Next, we have Clark going to his Smallville high school reunion. There, he meets up with Lana Lang, his old crush, and apparently the girl he is really still in love with, and saves a few lives as Superman. To keep Superman away from their evil oil plans, Pryor’s boss orders Pryor to kill off Superman, so he plans to do this by studying kryptonite particles in space, and finding the elements that are in kryptonite in order to reconstruct it. First of all, what? It’s already been proven that kryptonite (real kryptonite) is already on earth, why reconstruct it at all? Well anyways, he reconstructs the kryptonite all except for one element (I’m thinking probably the alien element that actually affects Superman). Since he cannot find it, he replaces it with tar. No, you can’t do that, I’m sorry.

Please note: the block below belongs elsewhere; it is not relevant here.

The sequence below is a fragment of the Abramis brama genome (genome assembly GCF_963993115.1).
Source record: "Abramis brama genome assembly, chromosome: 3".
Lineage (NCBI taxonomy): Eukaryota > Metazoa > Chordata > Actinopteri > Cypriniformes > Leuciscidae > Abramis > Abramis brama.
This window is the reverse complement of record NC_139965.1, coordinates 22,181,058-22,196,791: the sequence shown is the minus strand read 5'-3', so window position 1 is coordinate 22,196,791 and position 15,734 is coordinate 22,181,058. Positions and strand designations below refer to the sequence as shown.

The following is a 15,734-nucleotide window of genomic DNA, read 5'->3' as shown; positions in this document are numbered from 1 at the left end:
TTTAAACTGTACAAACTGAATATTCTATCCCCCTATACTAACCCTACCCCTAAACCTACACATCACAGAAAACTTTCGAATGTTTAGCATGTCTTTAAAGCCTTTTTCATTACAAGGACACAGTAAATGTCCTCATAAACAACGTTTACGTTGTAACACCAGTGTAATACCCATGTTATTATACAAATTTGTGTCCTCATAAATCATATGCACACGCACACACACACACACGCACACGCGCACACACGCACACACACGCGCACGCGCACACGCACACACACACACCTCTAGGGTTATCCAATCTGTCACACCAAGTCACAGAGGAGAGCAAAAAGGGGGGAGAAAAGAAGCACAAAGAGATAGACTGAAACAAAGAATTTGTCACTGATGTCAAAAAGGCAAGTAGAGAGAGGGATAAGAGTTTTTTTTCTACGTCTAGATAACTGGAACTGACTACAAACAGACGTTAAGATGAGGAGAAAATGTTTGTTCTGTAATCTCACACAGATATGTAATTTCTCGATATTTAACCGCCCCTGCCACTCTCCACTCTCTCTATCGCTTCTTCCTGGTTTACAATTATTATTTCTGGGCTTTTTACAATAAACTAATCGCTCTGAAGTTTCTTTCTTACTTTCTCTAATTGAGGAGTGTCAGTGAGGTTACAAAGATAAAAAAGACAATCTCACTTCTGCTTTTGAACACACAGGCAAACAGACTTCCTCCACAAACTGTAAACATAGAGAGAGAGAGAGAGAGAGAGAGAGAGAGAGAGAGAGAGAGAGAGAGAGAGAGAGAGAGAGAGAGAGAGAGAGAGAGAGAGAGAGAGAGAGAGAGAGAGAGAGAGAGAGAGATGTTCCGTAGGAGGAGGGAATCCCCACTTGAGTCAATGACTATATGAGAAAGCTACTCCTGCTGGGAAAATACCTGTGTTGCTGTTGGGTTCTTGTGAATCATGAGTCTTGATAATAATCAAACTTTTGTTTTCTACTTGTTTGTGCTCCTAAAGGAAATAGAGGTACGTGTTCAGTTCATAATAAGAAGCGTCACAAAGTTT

Does this chemically altered version of Kryptonite affect Superman? It does indeed, and in a similar fashion to how red kryptonite would affect him in alternate versions. To overcome its hold, he had to have a mental breakdown and fight a clone version of himself. Although I like the splitting of the two Supermen, and the symbolic meaning of man vs self, it made no sense why the two physically split apart, now it could all be a mad schizophrenia delusion, but both were breaking things simultaneously in the same scene, so take that as you will. Finally, the movie all finalizes at a cave with a super-computer, and with some lady that turns into a robot…and…well….you get where this is headed.